Antonie van Leeuwenhoek

, Volume 111, Issue 5, pp 705–716 | Cite as

A possible mechanism for lincomycin induction of secondary metabolism in Streptomyces coelicolor A3(2)

  • Misaki Ishizuka
  • Yu Imai
  • Keiichiro Mukai
  • Kazuma Shimono
  • Ryoko Hamauzu
  • Kozo Ochi
  • Takeshi Hosaka
Original Paper


Lincomycin forms cross-links within the peptidyl transferase loop region of the 23S ribosomal RNA (rRNA) of the 50S subunit of the bacterial ribosome, which is the site of peptide bond formation, thereby inhibiting protein synthesis. We have previously reported that lincomycin at concentrations below the minimum inhibitory concentration potentiates the production of secondary metabolites in actinomycete strains, suggesting that activation of these strains by utilizing the dose-dependent response of lincomycin could be used to effectively induce the production of cryptic secondary metabolites. Here, we aimed to elucidate the fundamental mechanisms underlying lincomycin induction of secondary metabolism in actinomycetes. In the present study, the dose-dependent response of lincomycin on gene expression of the model actinomycete Streptomyces coelicolor A3(2) and possible relationships to secondary metabolism were investigated. RNA sequencing analysis indicated that lincomycin produced enormous changes in gene expression profiles. Moreover, reverse transcription PCR and/or comparative proteome analysis revealed that in S. coelicolor A3(2), lincomycin, which was used at concentrations for markedly increased blue-pigmented antibiotic actinorhodin production, rapidly enhanced expression of the gene encoding the lincomycin-efflux ABC transporter, the 23S rRNA methyltransferase, and the ribosome-splitting factor to boost the intrinsic lincomycin resistance mechanisms and to reconstruct the probably stalled 70S ribosomes with lincomycin; and in contrast temporarily but dramatically reduced mRNA levels of housekeeping genes, such as those encoding FoF1 ATP synthase, RNA polymerase, ribosomal proteins, and transcription and translation factors, with an increase in intracellular NTPs. A possible mechanism for lincomycin induction of secondary metabolism in S. coelicolor A3(2) is discussed on the basis of these results.


Lincomycin Ribosome-targeting antibiotics Antibiotic hormesis Secondary metabolism Streptomyces 



This work was financially supported by a Grant-in-Aid for Young Scientists (A) to Takeshi Hosaka from the Japan Society for the Promotion of Science (Grant No. 25712008).

Conflict of interest

The authors declare that they have no conflict interest.

Supplementary material

10482_2018_1021_MOESM1_ESM.pptx (125 kb)
Supplementary material 1 (PPTX 116 kb)
10482_2018_1021_MOESM2_ESM.docx (110 kb)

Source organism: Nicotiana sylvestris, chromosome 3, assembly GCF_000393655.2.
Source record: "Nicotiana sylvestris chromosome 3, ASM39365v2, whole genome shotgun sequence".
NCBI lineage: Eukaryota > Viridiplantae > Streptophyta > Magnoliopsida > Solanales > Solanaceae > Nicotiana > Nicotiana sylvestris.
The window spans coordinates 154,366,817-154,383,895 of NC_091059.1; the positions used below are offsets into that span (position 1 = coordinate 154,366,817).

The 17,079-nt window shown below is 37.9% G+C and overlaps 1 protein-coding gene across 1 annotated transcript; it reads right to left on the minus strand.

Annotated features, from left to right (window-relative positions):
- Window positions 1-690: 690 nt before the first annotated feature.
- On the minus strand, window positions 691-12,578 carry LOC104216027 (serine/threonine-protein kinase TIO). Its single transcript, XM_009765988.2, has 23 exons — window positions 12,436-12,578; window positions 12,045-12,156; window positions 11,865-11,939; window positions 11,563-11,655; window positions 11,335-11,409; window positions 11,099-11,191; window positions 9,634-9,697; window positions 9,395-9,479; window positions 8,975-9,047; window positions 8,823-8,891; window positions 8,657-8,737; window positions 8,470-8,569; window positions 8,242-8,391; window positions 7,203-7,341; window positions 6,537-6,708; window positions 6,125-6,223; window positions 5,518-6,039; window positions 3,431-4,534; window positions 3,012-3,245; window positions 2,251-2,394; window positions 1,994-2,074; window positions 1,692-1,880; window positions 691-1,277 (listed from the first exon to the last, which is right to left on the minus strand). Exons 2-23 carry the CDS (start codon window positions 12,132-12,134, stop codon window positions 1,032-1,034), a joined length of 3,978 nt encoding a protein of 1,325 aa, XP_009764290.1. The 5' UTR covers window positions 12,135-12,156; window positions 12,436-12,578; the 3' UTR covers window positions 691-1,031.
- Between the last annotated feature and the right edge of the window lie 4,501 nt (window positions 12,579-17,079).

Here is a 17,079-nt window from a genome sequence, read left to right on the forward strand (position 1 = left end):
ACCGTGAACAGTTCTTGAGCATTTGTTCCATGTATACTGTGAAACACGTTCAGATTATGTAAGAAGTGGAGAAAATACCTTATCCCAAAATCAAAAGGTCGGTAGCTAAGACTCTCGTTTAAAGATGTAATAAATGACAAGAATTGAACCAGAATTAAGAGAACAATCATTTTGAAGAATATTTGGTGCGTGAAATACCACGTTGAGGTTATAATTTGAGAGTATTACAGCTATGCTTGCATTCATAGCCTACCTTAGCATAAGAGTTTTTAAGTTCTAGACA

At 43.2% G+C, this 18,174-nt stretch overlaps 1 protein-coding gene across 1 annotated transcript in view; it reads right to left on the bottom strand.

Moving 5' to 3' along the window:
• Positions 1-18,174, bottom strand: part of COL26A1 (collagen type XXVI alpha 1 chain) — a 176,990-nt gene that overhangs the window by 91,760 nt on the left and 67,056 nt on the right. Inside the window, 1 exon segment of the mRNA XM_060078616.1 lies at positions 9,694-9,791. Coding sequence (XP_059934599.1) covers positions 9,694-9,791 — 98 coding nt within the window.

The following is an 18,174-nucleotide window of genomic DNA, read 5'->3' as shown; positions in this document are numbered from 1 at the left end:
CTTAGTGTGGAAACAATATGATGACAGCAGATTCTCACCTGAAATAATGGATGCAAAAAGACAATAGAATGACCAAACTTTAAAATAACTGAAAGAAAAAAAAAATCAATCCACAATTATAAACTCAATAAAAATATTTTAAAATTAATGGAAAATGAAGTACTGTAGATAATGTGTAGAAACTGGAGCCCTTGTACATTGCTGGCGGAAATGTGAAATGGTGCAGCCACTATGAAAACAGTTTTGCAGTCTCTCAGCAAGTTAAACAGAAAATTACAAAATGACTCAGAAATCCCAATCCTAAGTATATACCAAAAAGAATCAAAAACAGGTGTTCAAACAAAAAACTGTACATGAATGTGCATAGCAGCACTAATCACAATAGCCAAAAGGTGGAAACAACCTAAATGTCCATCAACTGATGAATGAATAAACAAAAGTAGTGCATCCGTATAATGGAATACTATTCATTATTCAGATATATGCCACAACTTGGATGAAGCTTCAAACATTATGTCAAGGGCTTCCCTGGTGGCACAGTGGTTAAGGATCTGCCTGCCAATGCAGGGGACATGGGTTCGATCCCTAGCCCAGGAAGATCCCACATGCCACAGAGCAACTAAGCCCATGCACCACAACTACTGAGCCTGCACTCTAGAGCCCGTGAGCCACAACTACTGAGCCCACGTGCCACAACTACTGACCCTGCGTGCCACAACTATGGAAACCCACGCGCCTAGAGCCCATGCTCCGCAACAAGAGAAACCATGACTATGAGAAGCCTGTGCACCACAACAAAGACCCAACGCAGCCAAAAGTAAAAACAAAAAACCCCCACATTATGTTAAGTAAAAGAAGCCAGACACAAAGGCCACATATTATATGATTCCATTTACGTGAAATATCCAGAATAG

Supplementary material 2 (DOCX 110 kb)


  1. Amano S, Morota T, Kano YK, Narita H, Hashidzume T, Yamamoto S, Mizutani K, Sakuda S, Furihata K, Takano-Shiratori H, Takano H, Beppu T, Ueda K (2010) Promomycin, a polyether promoting antibiotic production in Streptomyces spp. J Antibiot 63:486–491. CrossRefPubMedGoogle Scholar
  2. Amano S, Sakurai T, Keisuke E, Takano H, Beppu T, Furihata K, Sakuda S, Ueda K (2011) A cryptic antibiotic triggered by monensin. J Antibiot 64:703. CrossRefPubMedGoogle Scholar
  3. Bentley SD, Chater KF, Cerdeno-Tarraga AM, Challis GL, Thomson NR, James KD, Harris DE, Quail MA, H. Kieser, Harper D, Bateman A, Brown S, Chandra G, Chen CW, Collins M, Cronin A, Fraser A, Goble A, Hidalgo J, Hornsby T, Howarth S, Huang CH, Kieser T, Larke L, Murphy L, Oliver K, O’Neil S, Rabbinowitsch E, Rajandream MA, Rutherford K, Rutter S, Seeger K, Saunders D, Sharp S, Squares R, Squares S, Taylor K, Warren T, Wietzorrek A, Woodward J, Barrell BG, Parkhill J, Hopwood DA (2002) Complete genome sequence of the model actinomycete Streptomyces coelicolor A3(2). Nature 417:141–147.
  4. Bibb MJ (2005) Regulation of secondary metabolism in streptomycetes. Curr Opin Microbiol 8:208–215. CrossRefPubMedGoogle Scholar
  5. Calabrese EJ, Baldwin LA (2003) Hormesis: the dose-response revolution. Ann Rev Pharmacol Toxicol 43:175–197. CrossRefGoogle Scholar
  6. Coatham ML, Brandon HE, Fischer JJ, Schümmer T, Wieden HJ (2016) The conserved GTPase HflX is a ribosome splitting factor that binds to the E-site of the bacterial ribosome. Nucleic Acids Res 44:1952–1961. CrossRefPubMedPubMedCentralGoogle Scholar
  7. Davies J, Spiegelman GB, Yim G (2006) The world of subinhibitory antibiotic concentrations. Curr Opin Microbiol 9:445–453. CrossRefPubMedGoogle Scholar
  8. Douthwaite S (1992) Interaction of the antibiotics clindamycin and lincomycin with Escherichia coli 23S ribosomal RNA. Nucleic Acids Res 20:4717–4720. CrossRefPubMedPubMedCentralGoogle Scholar
  9. Herbert S, Barry P, Novick PR (2001) Suninhibitory clindamysin differentially inhibits transcription of exoprotein genes in Staphylococcus aureus. Infect Immune 69:2996–3003. CrossRefGoogle Scholar
  10. Hong W, Zeng J, Xie J (2014) Antibiotic drugs targeting bacterial RNAs. Acta Pharm Sin B 4:258–265. CrossRefPubMedPubMedCentralGoogle Scholar
  11. Hosaka T, Xu J, Ochi K (2006) Increased expression of ribosome recycling factor is responsible for the enhanced protein synthesis during the late growth phase in an antibiotic-overproducing Streptomyces coelicolor ribosomal rpsL mutant. Mol Microbiol 61:883–897. CrossRefPubMedGoogle Scholar